9. 5 out of 5

    e.

    Beyond insipid repetitions about what is virtuous and wise or malicious and vice about Japan. Scratches the surface of wide-spread opinions to reveal a nation as is -with all its contradictions. A must-read if not a first-read about Japan's history, sociology, economy, and contemporary politics. Beyond insipid repetitions about what is virtuous and wise or malicious and vice about Japan. Scratches the surface of wide-spread opinions to reveal a nation as is -with all its contradictions. A must-read if not a first-read about Japan's history, sociology, economy, and contemporary politics.

  10. 4 out of 5

    Dave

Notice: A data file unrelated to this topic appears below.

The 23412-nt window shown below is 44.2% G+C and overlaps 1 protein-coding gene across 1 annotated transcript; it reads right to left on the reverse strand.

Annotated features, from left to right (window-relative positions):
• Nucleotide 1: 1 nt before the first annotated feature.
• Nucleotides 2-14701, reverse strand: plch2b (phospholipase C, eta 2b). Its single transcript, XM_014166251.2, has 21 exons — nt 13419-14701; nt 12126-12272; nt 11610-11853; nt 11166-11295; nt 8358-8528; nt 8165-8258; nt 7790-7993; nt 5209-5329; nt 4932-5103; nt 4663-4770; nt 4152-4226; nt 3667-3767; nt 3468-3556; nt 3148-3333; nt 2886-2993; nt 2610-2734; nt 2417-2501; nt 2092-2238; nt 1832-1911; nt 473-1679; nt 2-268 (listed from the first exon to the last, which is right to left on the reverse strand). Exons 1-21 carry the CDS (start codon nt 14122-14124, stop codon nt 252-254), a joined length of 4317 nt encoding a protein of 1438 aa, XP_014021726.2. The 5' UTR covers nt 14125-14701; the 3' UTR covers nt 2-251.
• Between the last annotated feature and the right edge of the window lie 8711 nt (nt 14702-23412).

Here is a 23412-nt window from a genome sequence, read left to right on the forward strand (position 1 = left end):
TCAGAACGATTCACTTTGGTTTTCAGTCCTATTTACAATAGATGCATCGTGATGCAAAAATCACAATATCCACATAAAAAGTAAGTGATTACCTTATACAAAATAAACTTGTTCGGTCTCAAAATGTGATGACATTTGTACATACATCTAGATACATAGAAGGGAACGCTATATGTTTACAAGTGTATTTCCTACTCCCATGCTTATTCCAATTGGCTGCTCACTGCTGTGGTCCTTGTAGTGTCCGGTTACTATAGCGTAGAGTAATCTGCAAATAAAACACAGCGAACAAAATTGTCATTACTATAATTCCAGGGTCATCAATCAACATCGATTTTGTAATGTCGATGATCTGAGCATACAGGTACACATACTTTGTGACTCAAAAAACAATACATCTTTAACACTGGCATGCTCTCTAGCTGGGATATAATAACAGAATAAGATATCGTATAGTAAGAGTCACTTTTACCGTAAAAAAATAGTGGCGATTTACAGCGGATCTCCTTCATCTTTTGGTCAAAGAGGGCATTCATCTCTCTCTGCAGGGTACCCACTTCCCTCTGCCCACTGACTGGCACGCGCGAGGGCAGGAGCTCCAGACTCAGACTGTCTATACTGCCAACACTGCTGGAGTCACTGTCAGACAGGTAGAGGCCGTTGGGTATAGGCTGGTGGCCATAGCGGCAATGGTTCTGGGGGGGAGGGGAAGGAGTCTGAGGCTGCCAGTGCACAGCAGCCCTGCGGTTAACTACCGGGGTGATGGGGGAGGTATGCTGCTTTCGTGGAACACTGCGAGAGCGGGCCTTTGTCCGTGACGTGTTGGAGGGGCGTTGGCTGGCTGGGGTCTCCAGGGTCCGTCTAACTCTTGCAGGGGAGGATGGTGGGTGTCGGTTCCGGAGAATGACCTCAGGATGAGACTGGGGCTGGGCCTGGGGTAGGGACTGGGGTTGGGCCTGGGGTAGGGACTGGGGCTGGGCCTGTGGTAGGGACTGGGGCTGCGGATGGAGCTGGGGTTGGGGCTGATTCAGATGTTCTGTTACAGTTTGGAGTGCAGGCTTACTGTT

Journalist David Pilling provides a succinct and engaging account of Japan's post war history. Pilling charts Japan's economic rise after the Second World War and its eventual demise during the economic stagnation of the "Lost Decades." The book is structured around chapters related to the 2011 Tōhoku earthquake and tsunami. The ability of the Japanese people to rebuild after numerous disasters is truly inspiring. What is disconcerting however is the inability of the country to adopt more open i Journalist David Pilling provides a succinct and engaging account of Japan's post war history. Pilling charts Japan's economic rise after the Second World War and its eventual demise during the economic stagnation of the "Lost Decades." The book is structured around chapters related to the 2011 Tōhoku earthquake and tsunami. The ability of the Japanese people to rebuild after numerous disasters is truly inspiring. What is disconcerting however is the inability of the country to adopt more open immigration policies and fully recon with the atrocities the country committed during WW II. Pilling effectively argues that while the economy may never reach peak boom levels, the country should not be written off to the sidelines of history. Given current issues with neighbouring countries including Chine and South Korea, Prime Minister Abe's tumultuous relationship with Donal Trump and Japan's growing influence as a proponent of globalization it appears that the country and its people show few signs of decline. This book provides an engaging overview of modern Japan, analyzing the impact of history and Japanese political, social and cultural issues. Strongly recommend for those hoping to get grasp on this magnificent and fascinating country.